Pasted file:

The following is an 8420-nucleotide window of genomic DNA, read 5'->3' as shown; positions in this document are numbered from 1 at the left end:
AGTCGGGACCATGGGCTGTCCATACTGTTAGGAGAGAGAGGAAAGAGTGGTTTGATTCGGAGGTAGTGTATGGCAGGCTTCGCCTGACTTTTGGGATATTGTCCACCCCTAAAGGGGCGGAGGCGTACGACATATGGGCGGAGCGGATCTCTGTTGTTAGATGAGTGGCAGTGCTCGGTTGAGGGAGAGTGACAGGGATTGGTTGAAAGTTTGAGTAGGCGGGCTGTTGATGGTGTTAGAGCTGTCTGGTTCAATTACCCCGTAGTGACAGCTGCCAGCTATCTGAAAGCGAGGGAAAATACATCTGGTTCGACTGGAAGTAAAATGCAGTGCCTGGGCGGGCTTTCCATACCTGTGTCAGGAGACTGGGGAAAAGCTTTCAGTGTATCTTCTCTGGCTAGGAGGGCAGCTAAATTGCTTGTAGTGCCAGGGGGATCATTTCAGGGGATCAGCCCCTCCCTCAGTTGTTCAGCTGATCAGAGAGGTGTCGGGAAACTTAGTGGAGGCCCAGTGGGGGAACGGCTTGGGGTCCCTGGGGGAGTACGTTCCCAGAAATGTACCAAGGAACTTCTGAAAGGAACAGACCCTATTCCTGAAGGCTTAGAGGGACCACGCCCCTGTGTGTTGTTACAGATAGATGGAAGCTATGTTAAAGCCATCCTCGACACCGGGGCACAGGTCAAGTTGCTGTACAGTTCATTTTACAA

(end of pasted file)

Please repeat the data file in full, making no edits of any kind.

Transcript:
The following is an 8420-nucleotide window of genomic DNA, read 5'->3' as shown; positions in this document are numbered from 1 at the left end:
AGTCGGGACCATGGGCTGTCCATACTGTTAGGAGAGAGAGGAAAGAGTGGTTTGATTCGGAGGTAGTGTATGGCAGGCTTCGCCTGACTTTTGGGATATTGTCCACCCCTAAAGGGGCGGAGGCGTACGACATATGGGCGGAGCGGATCTCTGTTGTTAGATGAGTGGCAGTGCTCGGTTGAGGGAGAGTGACAGGGATTGGTTGAAAGTTTGAGTAGGCGGGCTGTTGATGGTGTTAGAGCTGTCTGGTTCAATTACCCCGTAGTGACAGCTGCCAGCTATCTGAAAGCGAGGGAAAATACATCTGGTTCGACTGGAAGTAAAATGCAGTGCCTGGGCGGGCTTTCCATACCTGTGTCAGGAGACTGGGGAAAAGCTTTCAGTGTATCTTCTCTGGCTAGGAGGGCAGCTAAATTGCTTGTAGTGCCAGGGGGATCATTTCAGGGGATCAGCCCCTCCCTCAGTTGTTCAGCTGATCAGAGAGGTGTCGGGAAACTTAGTGGAGGCCCAGTGGGGGAACGGCTTGGGGTCCCTGGGGGAGTACGTTCCCAGAAATGTACCAAGGAACTTCTGAAAGGAACAGACCCTATTCCTGAAGGCTTAGAGGGACCACGCCCCTGTGTGTTGTTACAGATAGATGGAAGCTATGTTAAAGCCATCCTCGACACCGGGGCACAGGTCAAGTTGCTGTACAGTTCATTTTACAA